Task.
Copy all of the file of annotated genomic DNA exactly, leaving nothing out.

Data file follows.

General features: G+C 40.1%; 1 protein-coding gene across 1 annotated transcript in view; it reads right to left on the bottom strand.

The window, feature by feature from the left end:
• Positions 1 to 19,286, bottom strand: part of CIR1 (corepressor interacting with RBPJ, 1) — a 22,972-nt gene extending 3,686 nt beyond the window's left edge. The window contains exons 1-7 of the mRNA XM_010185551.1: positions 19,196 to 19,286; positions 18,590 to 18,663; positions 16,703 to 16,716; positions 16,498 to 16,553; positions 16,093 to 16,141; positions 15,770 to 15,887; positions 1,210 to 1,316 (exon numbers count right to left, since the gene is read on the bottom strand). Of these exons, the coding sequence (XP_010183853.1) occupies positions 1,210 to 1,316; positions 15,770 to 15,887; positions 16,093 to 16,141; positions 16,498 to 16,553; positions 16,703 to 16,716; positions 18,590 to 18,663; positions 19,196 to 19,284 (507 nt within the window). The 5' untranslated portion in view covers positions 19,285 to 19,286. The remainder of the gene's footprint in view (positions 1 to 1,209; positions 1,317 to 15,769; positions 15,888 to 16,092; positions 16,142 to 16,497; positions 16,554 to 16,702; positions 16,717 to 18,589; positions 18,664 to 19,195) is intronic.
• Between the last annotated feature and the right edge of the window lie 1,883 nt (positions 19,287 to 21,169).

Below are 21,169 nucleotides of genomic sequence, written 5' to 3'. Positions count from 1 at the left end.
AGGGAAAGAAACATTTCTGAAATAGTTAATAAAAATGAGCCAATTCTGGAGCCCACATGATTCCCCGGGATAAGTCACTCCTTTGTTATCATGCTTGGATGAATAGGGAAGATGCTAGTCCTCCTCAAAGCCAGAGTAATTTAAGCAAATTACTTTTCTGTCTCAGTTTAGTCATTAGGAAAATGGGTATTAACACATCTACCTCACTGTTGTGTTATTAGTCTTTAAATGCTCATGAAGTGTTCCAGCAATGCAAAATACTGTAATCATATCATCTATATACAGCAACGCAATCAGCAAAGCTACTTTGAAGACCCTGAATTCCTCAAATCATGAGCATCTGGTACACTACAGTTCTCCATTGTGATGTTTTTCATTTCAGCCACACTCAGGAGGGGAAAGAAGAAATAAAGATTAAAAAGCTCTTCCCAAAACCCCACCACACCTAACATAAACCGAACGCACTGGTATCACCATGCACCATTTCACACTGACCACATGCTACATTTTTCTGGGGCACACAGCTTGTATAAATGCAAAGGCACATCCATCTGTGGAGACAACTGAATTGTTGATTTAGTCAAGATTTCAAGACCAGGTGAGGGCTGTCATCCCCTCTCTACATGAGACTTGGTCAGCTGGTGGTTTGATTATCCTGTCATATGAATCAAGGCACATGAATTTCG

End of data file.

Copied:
General features: G+C 40.1%; 1 protein-coding gene across 1 annotated transcript in view; it reads right to left on the bottom strand.

The window, feature by feature from the left end:
• Positions 1 to 19,286, bottom strand: part of CIR1 (corepressor interacting with RBPJ, 1) — a 22,972-nt gene extending 3,686 nt beyond the window's left edge. The window contains exons 1-7 of the mRNA XM_010185551.1: positions 19,196 to 19,286; positions 18,590 to 18,663; positions 16,703 to 16,716; positions 16,498 to 16,553; positions 16,093 to 16,141; positions 15,770 to 15,887; positions 1,210 to 1,316 (exon numbers count right to left, since the gene is read on the bottom strand). Of these exons, the coding sequence (XP_010183853.1) occupies positions 1,210 to 1,316; positions 15,770 to 15,887; positions 16,093 to 16,141; positions 16,498 to 16,553; positions 16,703 to 16,716; positions 18,590 to 18,663; positions 19,196 to 19,284 (507 nt within the window). The 5' untranslated portion in view covers positions 19,285 to 19,286. The remainder of the gene's footprint in view (positions 1 to 1,209; positions 1,317 to 15,769; positions 15,888 to 16,092; positions 16,142 to 16,497; positions 16,554 to 16,702; positions 16,717 to 18,589; positions 18,664 to 19,195) is intronic.
• Between the last annotated feature and the right edge of the window lie 1,883 nt (positions 19,287 to 21,169).

Below are 21,169 nucleotides of genomic sequence, written 5' to 3'. Positions count from 1 at the left end.
AGGGAAAGAAACATTTCTGAAATAGTTAATAAAAATGAGCCAATTCTGGAGCCCACATGATTCCCCGGGATAAGTCACTCCTTTGTTATCATGCTTGGATGAATAGGGAAGATGCTAGTCCTCCTCAAAGCCAGAGTAATTTAAGCAAATTACTTTTCTGTCTCAGTTTAGTCATTAGGAAAATGGGTATTAACACATCTACCTCACTGTTGTGTTATTAGTCTTTAAATGCTCATGAAGTGTTCCAGCAATGCAAAATACTGTAATCATATCATCTATATACAGCAACGCAATCAGCAAAGCTACTTTGAAGACCCTGAATTCCTCAAATCATGAGCATCTGGTACACTACAGTTCTCCATTGTGATGTTTTTCATTTCAGCCACACTCAGGAGGGGAAAGAAGAAATAAAGATTAAAAAGCTCTTCCCAAAACCCCACCACACCTAACATAAACCGAACGCACTGGTATCACCATGCACCATTTCACACTGACCACATGCTACATTTTTCTGGGGCACACAGCTTGTATAAATGCAAAGGCACATCCATCTGTGGAGACAACTGAATTGTTGATTTAGTCAAGATTTCAAGACCAGGTGAGGGCTGTCATCCCCTCTCTACATGAGACTTGGTCAGCTGGTGGTTTGATTATCCTGTCATATGAATCAAGGCACATGAATTTCG